Girls come out on top on nation's first technology, engineering test

It's report card day for America's eighth graders, and when it comes to technology and engineering, it's the girls who've come out on top.

Girls scored an average of three points higher than boys on the first-ever national test of technology and engineering literacy, administered by the federal government as part of the National Assessment of Educational Progress (NAEP) in 2014. The results were made public for the first time today.

The test found that 45 percent of girls performed at or above proficiency level, compared to 42 percent of boys.

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The exam was given to a nationally representative sample of 21,500 eighth graders in 840 public and private schools across the country. It assessed students' skills in areas like understanding technological principles, developing solutions, and communicating and collaborating -- "the exact kind of thinking that the modern world demands at home and in the workplace, no matter the career path," Terry Mazany, chair of the board that oversees NAEP, said in a statement.

Girls tested particularly well in that last area, communicating and collaborating. Overall, there was no area in which boys outperformed girls.

The executive director of Moms as Mentors, Leslie Coles, was particularly excited to see that skills like communication and collaboration had a place in the national exam. Coles' organization works to engage mothers and daughters together in STEM -- science, technology, engineering and math -- education as a way to inspire girls to pursue STEM careers themselves.

"Often, technical skills are seen as the most important and collaboration skills are put down as soft skills. I like that this test treated all those skills are equally important. It validates what it actually takes to be successful in these careers, and shows that girls have that," Coles said.

A congressionally mandated project, NAEP is best known for releasing data every two years assessing math and reading literacy among students nationwide. The new test provides a baseline NAEP can now use to measure students' progress in technology and engineering literacy in the years to come.

In the exam, students were tested using computer simulations of technology and engineering challenges set in real-world contexts. Tasks included, for instance, designing a safer bike route through neighborhood streets; creating a safe iguana habitat; and developing an online exhibit on Chicago's historic water pollution problem.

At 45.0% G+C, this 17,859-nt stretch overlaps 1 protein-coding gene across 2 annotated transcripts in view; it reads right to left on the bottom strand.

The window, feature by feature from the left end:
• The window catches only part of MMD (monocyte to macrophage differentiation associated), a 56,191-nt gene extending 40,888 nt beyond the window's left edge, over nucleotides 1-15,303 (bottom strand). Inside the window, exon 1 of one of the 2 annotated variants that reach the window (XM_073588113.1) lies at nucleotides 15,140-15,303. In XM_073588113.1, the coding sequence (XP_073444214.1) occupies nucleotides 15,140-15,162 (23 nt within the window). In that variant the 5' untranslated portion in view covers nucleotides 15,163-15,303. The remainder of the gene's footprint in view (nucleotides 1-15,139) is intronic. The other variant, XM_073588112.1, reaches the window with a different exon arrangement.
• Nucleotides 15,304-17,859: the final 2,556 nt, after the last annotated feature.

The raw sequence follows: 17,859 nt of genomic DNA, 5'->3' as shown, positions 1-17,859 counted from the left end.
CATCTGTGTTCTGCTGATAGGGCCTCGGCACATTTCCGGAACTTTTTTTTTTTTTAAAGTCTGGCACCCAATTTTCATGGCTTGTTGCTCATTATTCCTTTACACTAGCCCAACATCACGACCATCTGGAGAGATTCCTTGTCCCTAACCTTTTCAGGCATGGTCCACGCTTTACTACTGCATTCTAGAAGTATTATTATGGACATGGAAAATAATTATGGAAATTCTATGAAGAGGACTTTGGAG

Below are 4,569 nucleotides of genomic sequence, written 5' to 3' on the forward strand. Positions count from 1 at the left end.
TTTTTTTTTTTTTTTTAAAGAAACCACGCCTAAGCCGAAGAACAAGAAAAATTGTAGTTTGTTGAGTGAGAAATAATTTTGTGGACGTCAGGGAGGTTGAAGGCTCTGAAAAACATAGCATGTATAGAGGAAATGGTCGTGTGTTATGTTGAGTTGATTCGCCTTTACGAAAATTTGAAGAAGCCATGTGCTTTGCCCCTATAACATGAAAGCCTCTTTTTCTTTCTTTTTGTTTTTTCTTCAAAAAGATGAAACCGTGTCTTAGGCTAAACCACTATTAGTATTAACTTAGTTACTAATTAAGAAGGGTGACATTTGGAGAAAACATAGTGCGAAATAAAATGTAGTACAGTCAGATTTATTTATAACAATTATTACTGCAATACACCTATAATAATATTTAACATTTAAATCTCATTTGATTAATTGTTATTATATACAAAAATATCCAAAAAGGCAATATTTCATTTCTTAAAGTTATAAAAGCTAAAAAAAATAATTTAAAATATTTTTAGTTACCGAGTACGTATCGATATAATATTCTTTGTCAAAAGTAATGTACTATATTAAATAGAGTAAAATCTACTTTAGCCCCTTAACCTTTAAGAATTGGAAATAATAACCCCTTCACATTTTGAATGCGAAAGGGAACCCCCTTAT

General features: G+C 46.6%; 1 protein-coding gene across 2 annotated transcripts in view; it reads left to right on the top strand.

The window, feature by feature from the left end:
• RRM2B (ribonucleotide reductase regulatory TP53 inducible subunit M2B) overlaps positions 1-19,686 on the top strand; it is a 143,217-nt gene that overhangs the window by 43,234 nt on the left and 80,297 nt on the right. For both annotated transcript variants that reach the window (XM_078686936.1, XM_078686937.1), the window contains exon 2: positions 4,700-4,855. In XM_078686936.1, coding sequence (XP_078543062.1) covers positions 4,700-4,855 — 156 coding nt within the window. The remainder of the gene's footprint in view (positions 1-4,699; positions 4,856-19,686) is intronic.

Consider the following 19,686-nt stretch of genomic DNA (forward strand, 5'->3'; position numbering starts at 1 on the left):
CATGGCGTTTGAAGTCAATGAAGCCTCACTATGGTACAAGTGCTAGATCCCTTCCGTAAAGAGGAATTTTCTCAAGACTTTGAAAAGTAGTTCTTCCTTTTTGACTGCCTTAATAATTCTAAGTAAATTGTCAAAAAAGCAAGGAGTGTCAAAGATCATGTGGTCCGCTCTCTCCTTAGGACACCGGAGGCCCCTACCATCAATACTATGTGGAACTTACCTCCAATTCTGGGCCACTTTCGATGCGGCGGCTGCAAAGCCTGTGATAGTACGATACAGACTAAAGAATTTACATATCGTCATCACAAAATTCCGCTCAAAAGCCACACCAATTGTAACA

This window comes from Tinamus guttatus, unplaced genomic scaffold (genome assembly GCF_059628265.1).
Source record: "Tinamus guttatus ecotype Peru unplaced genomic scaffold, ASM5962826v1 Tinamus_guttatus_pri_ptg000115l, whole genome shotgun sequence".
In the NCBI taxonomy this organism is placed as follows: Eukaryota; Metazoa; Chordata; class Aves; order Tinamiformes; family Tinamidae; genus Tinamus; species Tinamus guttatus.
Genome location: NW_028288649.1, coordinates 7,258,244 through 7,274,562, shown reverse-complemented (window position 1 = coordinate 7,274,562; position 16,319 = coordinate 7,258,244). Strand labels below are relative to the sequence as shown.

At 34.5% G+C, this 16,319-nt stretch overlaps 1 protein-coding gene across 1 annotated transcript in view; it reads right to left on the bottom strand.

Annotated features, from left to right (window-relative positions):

The difference between girls and boys' results was not consistent across racial and ethnic groups. Overall, female white students and female black students outperformed their male peers, while there was no significant gender difference among Hispanic and Asian students.

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This graph shows average scores and score differences for America's first nationally representative technology and engineering literacy exam. Note: the blue circles indicates a score difference that is statistically significant, while the grey diamond indicates a score difference that is not statistically significant. NAEP

The test results are revealing in other ways, as well. Students who are eligible for the National School Lunch Program -- a common metric to gauge poverty among students -- scored 28 points lower than students in higher socioeconomic brackets who are not eligible for the program.

In general, students who did activities outside of school that focused on design and systems -- such as participating in a robotics club or fixing things on their own -- scored higher, emphasizing the importance of enrichment opportunities outside the classroom.

There was also a confidence gap. On average, eighth graders who believed they could do various technology and engineering related tasks scored higher than students who did not believe that about themselves.

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For Coles, the test results underscore that the gap between boys and girls in STEM comes down to "confidence, not competence." Middle school -- a period when many girls start to pull back, stop participating in class, and question their capabilities -- is a critical juncture to prevent girls from drifting away from technology and engineering, she said. After middle school, high school students start selecting their own classes, consciously or unconsciously narrowing down their career choices in the long term.

"If they decide not to take calculus, that one class choice can really narrow things for them," she said.

Today's results provide helpful fuel against the argument that females are less capable of tackling society's enormous technology and engineering challenges, Coles said.

"With a bit of encouragement and the right opportunities and the right access, it doesn't take too much to get girls to see how far they can go. If you even told girls these results, I think it would make them more confident," she said.

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